Pakistan should step up and play its part in the Middle East’s development phase

Pakistan should step up and play its part in the Middle East’s development phase

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A new era of peace and reconstruction is dawning upon the Middle East, as war battered Syria and Yemen return to normalcy even as they have to restore their destroyed infrastructure and the efficiency of their state institutions. For example, huge numbers of Syrian children have not gone to school for more than a decade, electricity and health services have to be resurrected. Libya, another regional example, has to regain its territorial integrity before Tripoli can get its act together. Iraq-- apparently back to normal-- seems still a far cry from what it used to be.

Meanwhile, the GCC countries have already embarked on an exciting new era of economic diversification as they look to reduce their dependence on the export of hydrocarbons. They are investing in tourism, artificial intelligence, renewable energy resources and the entertainment industry. Saudi Arabia’s Vision 2030 is a beacon of economic diversification. The successful holding of the FIFA World Cup in Doha last December was a morale booster for the Gulf region and gave a fillip to sports tourism there. Poignant to note, that Pakistan’s armed forces provided a vital security element to that globally important event. Qatar put this occasion to good use by showcasing its culture and Islamic norms to foreigners. GCC nations have shown to the entire region, and indeed to the world, that robust security, a peaceful environment and tranquility are the pre-requisites of development.

GCC nations have shown the entire region that robust security, a peaceful environment and tranquility are the pre-requisites of development.

Javed Hafeez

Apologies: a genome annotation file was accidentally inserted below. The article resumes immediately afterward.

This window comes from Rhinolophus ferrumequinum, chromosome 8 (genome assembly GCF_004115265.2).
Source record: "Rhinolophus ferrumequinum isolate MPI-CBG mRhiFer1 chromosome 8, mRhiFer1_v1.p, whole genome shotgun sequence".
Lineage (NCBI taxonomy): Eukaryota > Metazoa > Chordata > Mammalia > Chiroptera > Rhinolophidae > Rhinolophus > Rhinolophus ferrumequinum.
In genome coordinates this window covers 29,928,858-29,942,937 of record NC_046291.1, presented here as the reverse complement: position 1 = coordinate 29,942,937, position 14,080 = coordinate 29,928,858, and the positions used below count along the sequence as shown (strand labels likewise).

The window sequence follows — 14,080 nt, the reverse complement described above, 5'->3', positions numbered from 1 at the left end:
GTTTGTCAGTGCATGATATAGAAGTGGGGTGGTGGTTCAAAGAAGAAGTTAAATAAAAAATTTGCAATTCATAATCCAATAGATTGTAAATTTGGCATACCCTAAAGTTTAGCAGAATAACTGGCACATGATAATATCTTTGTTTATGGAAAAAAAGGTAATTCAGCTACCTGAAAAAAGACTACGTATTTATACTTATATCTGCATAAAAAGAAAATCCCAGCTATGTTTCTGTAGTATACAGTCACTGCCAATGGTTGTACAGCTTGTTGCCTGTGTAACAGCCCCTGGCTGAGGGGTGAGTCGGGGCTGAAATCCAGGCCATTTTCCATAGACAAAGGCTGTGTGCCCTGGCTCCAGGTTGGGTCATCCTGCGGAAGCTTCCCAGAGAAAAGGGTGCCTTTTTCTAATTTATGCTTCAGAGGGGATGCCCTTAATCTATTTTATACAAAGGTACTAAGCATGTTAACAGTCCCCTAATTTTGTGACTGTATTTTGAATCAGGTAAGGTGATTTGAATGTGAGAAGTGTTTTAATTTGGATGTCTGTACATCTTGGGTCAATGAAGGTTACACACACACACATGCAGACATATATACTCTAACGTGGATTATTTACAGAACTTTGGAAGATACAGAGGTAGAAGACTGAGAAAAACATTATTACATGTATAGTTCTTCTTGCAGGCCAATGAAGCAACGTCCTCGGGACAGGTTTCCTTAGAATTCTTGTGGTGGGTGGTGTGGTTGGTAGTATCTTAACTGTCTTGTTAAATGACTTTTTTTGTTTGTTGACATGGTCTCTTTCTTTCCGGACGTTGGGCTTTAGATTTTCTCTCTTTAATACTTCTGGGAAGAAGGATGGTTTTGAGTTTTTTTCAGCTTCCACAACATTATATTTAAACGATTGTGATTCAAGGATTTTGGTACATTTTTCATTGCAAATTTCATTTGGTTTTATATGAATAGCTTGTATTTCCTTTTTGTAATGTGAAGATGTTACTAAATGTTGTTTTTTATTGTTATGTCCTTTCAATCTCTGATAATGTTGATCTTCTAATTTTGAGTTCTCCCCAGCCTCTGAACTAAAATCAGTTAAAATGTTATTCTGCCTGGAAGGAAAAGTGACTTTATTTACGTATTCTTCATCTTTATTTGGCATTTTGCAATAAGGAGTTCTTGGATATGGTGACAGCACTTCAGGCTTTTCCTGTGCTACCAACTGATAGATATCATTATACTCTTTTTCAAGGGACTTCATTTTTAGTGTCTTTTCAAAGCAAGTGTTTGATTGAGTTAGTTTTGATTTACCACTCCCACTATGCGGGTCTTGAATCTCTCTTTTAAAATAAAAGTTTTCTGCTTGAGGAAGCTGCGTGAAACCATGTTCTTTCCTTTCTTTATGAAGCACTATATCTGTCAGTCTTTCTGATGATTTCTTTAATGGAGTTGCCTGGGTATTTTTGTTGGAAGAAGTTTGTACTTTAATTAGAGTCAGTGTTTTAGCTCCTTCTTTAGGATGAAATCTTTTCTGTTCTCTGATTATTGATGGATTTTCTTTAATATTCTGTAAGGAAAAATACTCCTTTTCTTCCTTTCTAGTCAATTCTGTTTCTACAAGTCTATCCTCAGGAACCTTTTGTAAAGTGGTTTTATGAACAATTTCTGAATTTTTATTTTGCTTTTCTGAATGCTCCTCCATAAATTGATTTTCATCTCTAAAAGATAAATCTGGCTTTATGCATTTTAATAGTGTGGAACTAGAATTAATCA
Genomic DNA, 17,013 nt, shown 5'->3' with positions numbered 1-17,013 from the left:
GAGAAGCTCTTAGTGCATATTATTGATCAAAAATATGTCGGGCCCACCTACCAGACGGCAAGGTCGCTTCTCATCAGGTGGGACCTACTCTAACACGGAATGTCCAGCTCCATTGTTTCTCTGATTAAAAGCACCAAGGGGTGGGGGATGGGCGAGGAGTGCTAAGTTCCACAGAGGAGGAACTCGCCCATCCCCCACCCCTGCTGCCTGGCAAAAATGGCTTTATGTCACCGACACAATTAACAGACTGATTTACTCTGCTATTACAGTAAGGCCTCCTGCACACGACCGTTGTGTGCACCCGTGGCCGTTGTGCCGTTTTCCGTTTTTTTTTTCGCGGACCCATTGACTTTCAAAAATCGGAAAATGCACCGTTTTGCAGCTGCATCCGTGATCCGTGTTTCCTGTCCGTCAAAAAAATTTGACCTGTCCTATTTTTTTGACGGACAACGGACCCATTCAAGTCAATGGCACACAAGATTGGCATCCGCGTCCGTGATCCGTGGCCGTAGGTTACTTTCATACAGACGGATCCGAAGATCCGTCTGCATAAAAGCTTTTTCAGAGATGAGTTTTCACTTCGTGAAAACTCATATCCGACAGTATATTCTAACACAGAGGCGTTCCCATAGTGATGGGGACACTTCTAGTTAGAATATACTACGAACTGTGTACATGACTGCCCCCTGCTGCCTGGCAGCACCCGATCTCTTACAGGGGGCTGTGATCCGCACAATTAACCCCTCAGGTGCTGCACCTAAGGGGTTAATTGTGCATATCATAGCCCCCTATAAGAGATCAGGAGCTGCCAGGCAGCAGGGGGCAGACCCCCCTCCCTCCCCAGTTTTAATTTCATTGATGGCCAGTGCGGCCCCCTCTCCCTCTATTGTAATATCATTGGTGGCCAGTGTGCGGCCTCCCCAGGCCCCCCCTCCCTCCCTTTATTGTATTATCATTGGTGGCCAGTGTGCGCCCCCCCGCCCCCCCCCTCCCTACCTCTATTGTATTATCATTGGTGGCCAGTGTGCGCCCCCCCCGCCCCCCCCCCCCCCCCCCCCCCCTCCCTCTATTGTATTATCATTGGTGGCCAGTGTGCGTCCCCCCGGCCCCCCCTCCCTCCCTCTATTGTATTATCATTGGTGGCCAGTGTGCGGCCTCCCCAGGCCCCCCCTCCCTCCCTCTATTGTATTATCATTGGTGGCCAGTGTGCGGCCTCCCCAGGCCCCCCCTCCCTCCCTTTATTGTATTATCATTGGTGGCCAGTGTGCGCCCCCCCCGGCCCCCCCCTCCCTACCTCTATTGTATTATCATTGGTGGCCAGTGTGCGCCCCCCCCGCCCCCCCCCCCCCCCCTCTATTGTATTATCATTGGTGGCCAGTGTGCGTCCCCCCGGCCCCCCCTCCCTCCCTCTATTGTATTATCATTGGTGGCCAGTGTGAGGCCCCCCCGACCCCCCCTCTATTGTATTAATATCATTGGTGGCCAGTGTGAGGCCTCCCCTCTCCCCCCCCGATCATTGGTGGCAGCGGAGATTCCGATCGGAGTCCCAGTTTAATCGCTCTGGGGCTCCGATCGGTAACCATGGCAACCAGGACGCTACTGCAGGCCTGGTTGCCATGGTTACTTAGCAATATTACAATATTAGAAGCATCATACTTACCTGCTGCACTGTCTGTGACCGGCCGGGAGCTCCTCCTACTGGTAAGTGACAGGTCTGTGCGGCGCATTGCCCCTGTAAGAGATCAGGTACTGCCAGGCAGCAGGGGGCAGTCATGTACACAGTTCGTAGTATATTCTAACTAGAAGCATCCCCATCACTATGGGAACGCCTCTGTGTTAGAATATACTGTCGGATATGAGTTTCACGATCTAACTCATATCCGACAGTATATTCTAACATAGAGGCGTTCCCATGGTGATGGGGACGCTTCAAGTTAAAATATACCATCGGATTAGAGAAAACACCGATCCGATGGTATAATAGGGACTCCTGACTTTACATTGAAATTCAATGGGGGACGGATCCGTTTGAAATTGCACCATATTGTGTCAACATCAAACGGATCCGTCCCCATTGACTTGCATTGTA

Of all Arab countries hit by post Arab Spring civil strife, Syria needs immediate attention with half of its population internally or externally displaced. Its recent return to the fold of the Arab League augers well for the impending phase of reconstruction. Syria will require huge external investments to repair and restore its electric grid, roads and telecommunication networks. The Syrian government will have to give liberal loans to citizens, but while financial resources can come from GCC countries, nations like Turkey, Egypt and Pakistan can and should extend much-needed technical support.

Of the four states being discussed for reconstruction, Iraq may be somewhat easy to tackle. Yemen, one of the poorest countries in the world even before 2015, has gone through a challenging humanitarian crisis. The government’s current capacity finds it hard to absorb funds given by donors. The Saudi Development and Reconstruction Program in Yemen (SDRPY) has sponsored 52 development projects. This also means that reconstruction work, particularly in the health and education sectors could soon start there. Enter Pakistani construction companies, who have previously worked in Yemen. That experience could be utilized again.

Development work currently underway in GCC countries has leapfrogged from muscle labour to cutting edge technologies. During the labour era of the 1970’s and 80’s, Pakistani manpower played a role in the development of the Gulf region. However, projects like NEOM are using digital technologies routinely now. Pakistan has a sufficient number of English speaking technical hands to meet the requirements in the Kingdom and  GCC countries. Moreover, it will be an important learning curve for them and for Pakistan’s future development, as they imbibe the latest skills working with technical people from other countries.

Pakistan is in a unique position with regards to the Middle East. It has absolutely no political agendas there and is trusted by all countries. The countries previously ravaged by wars and costly power struggles now want peace and development. Pakistan should step up to play the important support roles and provide its best manpower to nurture development there. Time is of the essence.

– Javed Hafeez is a former Pakistani diplomat with much experience of the Middle East. He writes weekly columns in Pakistani and Gulf newspapers and appears regularly on satellite TV channels as a defense and political analyst.

Twitter: @JavedHafiz8

Disclaimer: Views expressed by writers in this section are their own and do not necessarily reflect Arab News' point-of-view